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Detective’s comments on sexual assault upset students

City of San Luis Obispo police car. Photo by Tony Hisgett

Photo courtesy of Tony Hisgett

By Stephen Kondor
Managing Editor of Content

Students are angry after learning that a lead investigator from the San Luis Obispo Police Department claimed that many college students “conjured up” reports of sexual assault.

Word spread quickly among students about how the investigator downplayed sexual assault reports in a recent New Times article.

Sgt. Chad Pfarr was quoted as stating that students often “feel like they got sexually assaulted because they blacked out” from consuming too much alcohol; Pfarr cast doubt on these accounts, claiming instead that reports of sexual assault are often “conjured up.”

Pfarr’s comments come at a time where sexual assault is at the forefront of media coverage in the entertainment industry and in politics.

Brianna Greenway, a 19 year-old Cuesta student and victim of sexual assault, is outraged over the law enforcement officer’s comments.

“[Pfarr’s] comments make it harder for those of us who have been sexually assaulted to come forward,” Greenway said.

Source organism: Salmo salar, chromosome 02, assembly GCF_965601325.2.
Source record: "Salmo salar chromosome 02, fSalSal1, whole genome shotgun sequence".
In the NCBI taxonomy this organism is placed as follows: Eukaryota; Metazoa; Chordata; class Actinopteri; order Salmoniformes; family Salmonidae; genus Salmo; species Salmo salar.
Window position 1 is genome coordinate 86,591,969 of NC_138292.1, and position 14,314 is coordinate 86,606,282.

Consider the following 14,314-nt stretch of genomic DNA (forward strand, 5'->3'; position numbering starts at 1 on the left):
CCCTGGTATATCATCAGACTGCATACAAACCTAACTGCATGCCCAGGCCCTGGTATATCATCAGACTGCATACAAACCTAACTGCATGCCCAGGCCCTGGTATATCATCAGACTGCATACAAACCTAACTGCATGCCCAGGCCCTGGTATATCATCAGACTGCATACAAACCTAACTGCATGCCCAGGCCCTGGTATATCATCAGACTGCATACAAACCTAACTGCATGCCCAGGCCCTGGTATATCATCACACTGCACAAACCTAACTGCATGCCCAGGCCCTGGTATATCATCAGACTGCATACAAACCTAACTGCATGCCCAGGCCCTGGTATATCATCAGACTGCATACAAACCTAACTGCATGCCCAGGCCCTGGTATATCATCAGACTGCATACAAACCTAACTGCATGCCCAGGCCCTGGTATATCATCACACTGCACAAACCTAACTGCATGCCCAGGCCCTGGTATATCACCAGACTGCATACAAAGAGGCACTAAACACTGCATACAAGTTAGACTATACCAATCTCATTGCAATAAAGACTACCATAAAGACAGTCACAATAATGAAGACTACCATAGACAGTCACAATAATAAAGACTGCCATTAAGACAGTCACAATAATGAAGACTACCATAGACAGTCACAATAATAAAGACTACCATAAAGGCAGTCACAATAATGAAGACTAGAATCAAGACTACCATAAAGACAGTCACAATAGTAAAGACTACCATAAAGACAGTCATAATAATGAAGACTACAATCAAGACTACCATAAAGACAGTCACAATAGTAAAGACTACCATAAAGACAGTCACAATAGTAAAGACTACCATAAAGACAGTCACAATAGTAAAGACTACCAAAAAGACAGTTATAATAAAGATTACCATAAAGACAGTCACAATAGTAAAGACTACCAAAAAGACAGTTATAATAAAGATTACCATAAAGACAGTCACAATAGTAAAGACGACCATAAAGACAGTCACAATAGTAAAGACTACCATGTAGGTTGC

Pfarr’s statements are now under review by the San Luis Obispo Police Department.

“We get a ton of young people that come into town that have never really consumed alcohol before and now they’re experimenting with different alcohols,” Pfarr said in the New Times article on Oct. 12.

SLO PD Captain Chris Staley did not return numerous Cuestonian phone calls requesting comment regarding the status of the review and it potential outcomes.

“The San Luis Obispo Police Department wants to support and encourage anyone who has been the victim of any type of crime to report it as soon as possible,” SLO PD said in a statement released on their Facebook page on Oct. 15.

“We will use this interaction as an opportunity to reinforce and enhance awareness and sensitivity to this important issue among all of our officers and to ensure that we are providing the most supportive response and service possible to victims of sexual assault,” SLO PD said.

Cuesta students said that they are irritated that a law enforcement officer could say something they said is unfair.

Lia Fagen, a 20 year-old English major at Cuesta, said she feels as though Pfarr’s comments are sexist.

“That is a stereotype towards women,” Fagen said.

Kyla Finger, a 20-year-old music major at Cuesta, feels like “women aren’t taken seriously” and it has to change.

“It’s a huge problem within our culture and society,” Finger said.

Cuesta students said they feel as though Pfarr’s comments are “uncalled for” and “rude.”

“His comments are very ignorant,” said Collin Bash, a 19 year-old Cuesta student. “It’s not their first time drinking or at a party.”

The Cuesta Health Center has mental health therapy for students who need to talk to someone.

“I start by believing… Any person who comes forward, I — first and foremost — believe them,” added Riley Hasche, a staff member at the Cuesta Health Center. “I would disagree with [Pfarr’s comments] strongly.”